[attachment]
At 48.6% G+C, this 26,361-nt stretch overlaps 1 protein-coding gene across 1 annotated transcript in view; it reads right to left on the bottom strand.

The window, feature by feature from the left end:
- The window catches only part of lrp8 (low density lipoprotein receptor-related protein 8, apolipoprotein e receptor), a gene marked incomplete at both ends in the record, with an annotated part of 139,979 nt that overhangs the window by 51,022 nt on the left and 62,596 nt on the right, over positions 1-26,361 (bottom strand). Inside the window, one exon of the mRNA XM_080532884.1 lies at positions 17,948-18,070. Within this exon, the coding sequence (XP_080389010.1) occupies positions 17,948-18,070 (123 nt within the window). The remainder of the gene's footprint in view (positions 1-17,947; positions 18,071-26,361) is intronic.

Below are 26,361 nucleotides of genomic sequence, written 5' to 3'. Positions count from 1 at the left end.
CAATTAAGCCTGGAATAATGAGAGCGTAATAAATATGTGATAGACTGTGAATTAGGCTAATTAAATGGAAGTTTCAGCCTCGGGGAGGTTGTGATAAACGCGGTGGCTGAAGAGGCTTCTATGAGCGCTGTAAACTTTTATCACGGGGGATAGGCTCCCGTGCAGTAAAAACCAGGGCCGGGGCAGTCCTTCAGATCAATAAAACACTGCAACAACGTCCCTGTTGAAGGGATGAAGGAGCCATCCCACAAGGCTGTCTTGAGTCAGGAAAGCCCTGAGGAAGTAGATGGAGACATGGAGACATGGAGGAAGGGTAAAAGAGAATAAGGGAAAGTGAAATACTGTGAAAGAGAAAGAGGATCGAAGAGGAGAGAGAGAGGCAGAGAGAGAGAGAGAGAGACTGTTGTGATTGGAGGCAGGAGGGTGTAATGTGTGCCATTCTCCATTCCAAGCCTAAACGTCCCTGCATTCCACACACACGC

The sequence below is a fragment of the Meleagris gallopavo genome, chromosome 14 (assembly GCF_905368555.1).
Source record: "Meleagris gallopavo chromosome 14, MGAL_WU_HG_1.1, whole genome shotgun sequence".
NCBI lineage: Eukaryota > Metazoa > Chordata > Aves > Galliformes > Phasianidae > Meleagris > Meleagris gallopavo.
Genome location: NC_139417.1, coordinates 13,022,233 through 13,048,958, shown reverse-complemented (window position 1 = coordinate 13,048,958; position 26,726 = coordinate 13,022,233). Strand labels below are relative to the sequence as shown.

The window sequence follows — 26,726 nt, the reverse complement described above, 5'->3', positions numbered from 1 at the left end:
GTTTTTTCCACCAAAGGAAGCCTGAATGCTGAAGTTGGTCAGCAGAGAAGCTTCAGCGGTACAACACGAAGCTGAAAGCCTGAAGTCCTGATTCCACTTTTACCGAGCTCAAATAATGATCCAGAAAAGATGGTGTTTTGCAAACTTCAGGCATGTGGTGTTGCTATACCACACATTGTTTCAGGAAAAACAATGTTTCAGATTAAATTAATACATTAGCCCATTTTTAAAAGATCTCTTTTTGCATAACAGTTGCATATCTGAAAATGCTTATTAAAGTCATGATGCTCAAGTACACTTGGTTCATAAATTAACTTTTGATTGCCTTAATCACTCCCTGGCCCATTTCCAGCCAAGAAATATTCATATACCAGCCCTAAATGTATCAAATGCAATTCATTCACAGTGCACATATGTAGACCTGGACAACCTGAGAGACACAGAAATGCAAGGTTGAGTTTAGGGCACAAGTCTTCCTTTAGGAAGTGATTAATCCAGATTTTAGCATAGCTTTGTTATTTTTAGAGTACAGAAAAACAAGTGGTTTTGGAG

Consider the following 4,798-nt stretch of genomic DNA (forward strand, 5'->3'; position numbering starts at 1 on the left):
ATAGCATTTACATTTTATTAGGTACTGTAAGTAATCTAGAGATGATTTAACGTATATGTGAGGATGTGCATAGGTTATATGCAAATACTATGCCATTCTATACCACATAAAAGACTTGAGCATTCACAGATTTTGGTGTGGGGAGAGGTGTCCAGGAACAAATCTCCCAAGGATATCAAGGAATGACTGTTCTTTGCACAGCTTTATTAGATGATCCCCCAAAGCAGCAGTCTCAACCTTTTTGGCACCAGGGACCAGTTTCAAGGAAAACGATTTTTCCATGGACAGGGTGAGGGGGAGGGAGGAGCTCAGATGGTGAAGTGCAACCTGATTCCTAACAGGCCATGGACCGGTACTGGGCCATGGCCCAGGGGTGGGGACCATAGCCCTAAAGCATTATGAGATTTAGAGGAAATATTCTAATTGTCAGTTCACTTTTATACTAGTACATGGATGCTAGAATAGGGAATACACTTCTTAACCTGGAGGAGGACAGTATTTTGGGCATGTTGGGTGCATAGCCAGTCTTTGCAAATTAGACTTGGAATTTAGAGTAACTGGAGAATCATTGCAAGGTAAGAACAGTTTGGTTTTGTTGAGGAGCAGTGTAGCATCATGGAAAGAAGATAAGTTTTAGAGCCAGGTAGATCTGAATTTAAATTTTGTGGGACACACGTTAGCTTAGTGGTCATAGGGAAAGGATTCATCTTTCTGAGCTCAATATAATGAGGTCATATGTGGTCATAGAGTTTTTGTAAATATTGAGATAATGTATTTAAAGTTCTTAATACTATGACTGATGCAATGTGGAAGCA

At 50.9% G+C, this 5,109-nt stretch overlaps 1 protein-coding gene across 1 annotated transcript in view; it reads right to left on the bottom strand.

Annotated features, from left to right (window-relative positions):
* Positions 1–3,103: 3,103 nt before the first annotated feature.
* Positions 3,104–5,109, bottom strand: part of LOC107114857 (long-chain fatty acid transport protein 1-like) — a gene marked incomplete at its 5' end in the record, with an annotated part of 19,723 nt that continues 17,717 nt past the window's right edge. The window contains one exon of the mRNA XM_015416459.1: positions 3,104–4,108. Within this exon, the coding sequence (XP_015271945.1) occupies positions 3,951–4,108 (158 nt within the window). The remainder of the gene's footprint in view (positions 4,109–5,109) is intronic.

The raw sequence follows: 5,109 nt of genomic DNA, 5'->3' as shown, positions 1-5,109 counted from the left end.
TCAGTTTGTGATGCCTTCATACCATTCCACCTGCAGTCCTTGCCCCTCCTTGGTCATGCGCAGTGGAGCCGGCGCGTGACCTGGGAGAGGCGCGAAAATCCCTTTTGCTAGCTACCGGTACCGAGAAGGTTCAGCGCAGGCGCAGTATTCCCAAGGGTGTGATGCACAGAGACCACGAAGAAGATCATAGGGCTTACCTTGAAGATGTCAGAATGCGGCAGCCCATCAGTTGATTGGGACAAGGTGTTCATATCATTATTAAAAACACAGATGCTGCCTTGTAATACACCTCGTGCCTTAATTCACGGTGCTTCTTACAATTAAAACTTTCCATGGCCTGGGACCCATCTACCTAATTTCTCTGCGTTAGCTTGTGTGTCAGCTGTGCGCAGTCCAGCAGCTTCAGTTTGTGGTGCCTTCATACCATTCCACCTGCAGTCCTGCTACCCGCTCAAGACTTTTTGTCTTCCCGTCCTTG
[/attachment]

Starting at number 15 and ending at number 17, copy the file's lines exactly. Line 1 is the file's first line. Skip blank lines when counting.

Annotated features, from left to right (window-relative positions):
* Positions 1–3,103: 3,103 nt before the first annotated feature.
* Positions 3,104–5,109, bottom strand: part of LOC107114857 (long-chain fatty acid transport protein 1-like) — a gene marked incomplete at its 5' end in the record, with an annotated part of 19,723 nt that continues 17,717 nt past the window's right edge. The window contains one exon of the mRNA XM_015416459.1: positions 3,104–4,108. Within this exon, the coding sequence (XP_015271945.1) occupies positions 3,951–4,108 (158 nt within the window). The remainder of the gene's footprint in view (positions 4,109–5,109) is intronic.